- Published on 03 September 2020
Submissions are invited for a Topical Issue of EPJ B dedicated to the theme of Recent progress and emerging trends in Molecular Dynamics.
EPJB is proud to announce the future publication of a Topical Issue devoted to “Molecular Dynamics”. Molecular Dynamics was first described in a celebrated article by Alder and Wainright published in 1957, and, ever since then, its use has been growing rapidly; it is now a commonly used tool across many branches of science, including physics and chemistry as well as biology and geology. The Guest Editors feel that a topical issue devoted to Molecular Dynamics is now timely and appropriate. On the one hand, it is a way of celebrating such a widely used (and useful) technique; on the other, it is also a good opportunity to present current trends, outstanding issues, and possible future directions.
- Published on 12 June 2020
Submissions are invited for a Topical Issue of EPJ B on Evolutionary Game Theory.
Statistical physics has proven to be valuable for better understanding counterintuitive evolutionary outcomes. By treating evolutionary games akin to classical spin models, a physicist can draw on experience and knowledge from familiar models in classical physics. However, unlike pairwise interactions among particles that typically govern solid-state systems, interactions among living organisms often involve groups, and they also involve a larger number of possible states even for the most simplified description of reality. The complexity of solutions observed in evolutionary games therefore often surpasses that observed in classical physical systems.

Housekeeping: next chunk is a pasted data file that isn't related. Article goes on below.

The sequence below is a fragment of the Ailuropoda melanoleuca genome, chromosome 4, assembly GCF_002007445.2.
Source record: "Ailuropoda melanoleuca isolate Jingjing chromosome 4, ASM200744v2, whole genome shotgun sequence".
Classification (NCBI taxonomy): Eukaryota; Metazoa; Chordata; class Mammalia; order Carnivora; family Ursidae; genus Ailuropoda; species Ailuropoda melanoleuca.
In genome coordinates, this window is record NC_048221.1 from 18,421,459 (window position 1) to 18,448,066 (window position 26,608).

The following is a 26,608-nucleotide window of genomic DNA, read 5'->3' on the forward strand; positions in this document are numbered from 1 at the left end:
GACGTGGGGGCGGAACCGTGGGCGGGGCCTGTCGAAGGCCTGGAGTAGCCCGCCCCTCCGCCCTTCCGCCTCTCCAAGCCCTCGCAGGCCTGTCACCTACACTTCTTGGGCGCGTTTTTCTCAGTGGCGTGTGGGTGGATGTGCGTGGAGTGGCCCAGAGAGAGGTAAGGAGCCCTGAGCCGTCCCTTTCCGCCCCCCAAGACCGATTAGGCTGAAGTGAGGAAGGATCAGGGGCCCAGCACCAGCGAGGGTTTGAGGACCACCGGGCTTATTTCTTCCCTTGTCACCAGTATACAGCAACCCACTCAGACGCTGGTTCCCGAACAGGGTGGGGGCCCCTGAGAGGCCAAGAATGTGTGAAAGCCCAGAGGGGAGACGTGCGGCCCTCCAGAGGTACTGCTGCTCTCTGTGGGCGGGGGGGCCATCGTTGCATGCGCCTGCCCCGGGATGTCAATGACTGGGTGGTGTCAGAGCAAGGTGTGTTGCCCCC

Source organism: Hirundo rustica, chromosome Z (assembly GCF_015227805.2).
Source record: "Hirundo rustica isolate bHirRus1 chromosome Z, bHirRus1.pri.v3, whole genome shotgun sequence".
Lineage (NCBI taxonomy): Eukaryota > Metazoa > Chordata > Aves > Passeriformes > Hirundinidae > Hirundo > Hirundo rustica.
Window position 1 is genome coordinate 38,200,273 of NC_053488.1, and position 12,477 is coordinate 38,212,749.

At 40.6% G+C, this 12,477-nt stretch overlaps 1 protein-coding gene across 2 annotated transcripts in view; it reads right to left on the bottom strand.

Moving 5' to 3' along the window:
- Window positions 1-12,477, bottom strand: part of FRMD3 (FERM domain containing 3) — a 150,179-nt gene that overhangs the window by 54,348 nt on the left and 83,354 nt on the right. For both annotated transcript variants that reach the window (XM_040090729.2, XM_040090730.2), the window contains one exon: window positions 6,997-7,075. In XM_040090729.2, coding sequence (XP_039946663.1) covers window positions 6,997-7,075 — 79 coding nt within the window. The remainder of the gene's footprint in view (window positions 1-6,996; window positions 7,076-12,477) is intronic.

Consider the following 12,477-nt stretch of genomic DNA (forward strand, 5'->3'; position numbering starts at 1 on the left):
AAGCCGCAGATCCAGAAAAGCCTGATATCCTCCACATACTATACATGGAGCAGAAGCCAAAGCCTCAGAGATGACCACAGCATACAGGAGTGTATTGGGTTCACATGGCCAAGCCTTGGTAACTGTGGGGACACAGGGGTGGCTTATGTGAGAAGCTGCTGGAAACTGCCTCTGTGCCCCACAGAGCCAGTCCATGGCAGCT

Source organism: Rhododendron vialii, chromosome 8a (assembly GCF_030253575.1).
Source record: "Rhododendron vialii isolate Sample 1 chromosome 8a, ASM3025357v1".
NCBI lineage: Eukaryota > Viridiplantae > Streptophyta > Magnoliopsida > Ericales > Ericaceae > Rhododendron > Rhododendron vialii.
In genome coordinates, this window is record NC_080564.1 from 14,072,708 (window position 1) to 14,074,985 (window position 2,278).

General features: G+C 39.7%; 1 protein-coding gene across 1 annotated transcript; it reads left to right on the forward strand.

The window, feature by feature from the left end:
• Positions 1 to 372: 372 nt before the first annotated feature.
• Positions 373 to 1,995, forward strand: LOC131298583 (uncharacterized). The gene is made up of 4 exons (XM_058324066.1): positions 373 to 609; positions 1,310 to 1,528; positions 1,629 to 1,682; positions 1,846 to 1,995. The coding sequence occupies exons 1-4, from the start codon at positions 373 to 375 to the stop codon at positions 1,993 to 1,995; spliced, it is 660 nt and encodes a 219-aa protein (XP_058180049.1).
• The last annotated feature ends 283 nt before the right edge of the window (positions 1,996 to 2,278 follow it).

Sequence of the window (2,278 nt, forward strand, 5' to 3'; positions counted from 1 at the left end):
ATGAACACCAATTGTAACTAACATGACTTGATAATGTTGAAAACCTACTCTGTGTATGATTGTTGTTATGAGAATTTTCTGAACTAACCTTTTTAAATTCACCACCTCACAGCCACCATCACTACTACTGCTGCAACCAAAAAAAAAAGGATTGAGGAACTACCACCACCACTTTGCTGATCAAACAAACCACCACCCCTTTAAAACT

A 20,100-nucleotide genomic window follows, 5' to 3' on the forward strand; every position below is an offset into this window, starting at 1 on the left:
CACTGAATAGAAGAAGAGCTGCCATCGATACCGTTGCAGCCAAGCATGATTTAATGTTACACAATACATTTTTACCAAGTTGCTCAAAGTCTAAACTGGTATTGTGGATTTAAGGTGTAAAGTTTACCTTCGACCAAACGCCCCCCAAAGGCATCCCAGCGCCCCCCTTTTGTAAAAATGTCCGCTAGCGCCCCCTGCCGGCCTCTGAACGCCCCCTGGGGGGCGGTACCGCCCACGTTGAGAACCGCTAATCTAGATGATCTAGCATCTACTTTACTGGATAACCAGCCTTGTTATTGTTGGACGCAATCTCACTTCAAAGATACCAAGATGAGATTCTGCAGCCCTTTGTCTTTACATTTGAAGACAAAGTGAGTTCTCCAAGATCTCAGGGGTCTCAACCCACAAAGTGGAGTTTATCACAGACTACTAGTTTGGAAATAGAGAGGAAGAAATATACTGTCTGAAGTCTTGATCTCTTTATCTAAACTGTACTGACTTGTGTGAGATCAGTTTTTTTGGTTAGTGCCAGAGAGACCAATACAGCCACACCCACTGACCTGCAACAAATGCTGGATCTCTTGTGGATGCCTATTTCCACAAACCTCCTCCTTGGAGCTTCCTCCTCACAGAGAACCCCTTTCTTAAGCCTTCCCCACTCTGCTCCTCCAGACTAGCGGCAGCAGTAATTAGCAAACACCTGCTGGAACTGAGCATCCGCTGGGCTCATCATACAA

- Published on 29 May 2020
Submissions are invited for a Topical Issue of EPJ B on Extreme Value Statistics and Search in Biology: Theory and Simulations.
The reliability of the functioning of biological systems is still puzzling taking into account that many processes governing this functioning are prone to strong fluctuations on very different scales. In many cases these processes rely on a single or a few events, for example, those starting a signalling cascade, and may be dominated by the first or the first successful encounter of the corresponding units. Such encounters are often modelled as different variants of random search processes. The analysis of such processes pertinent to specific biological situations shows that in many cases a search process by a single agent is extremely ineffective, with typical encounter times considerably larger than what is necessary from the biological point of view. Therefore, the successful encounters are rare events.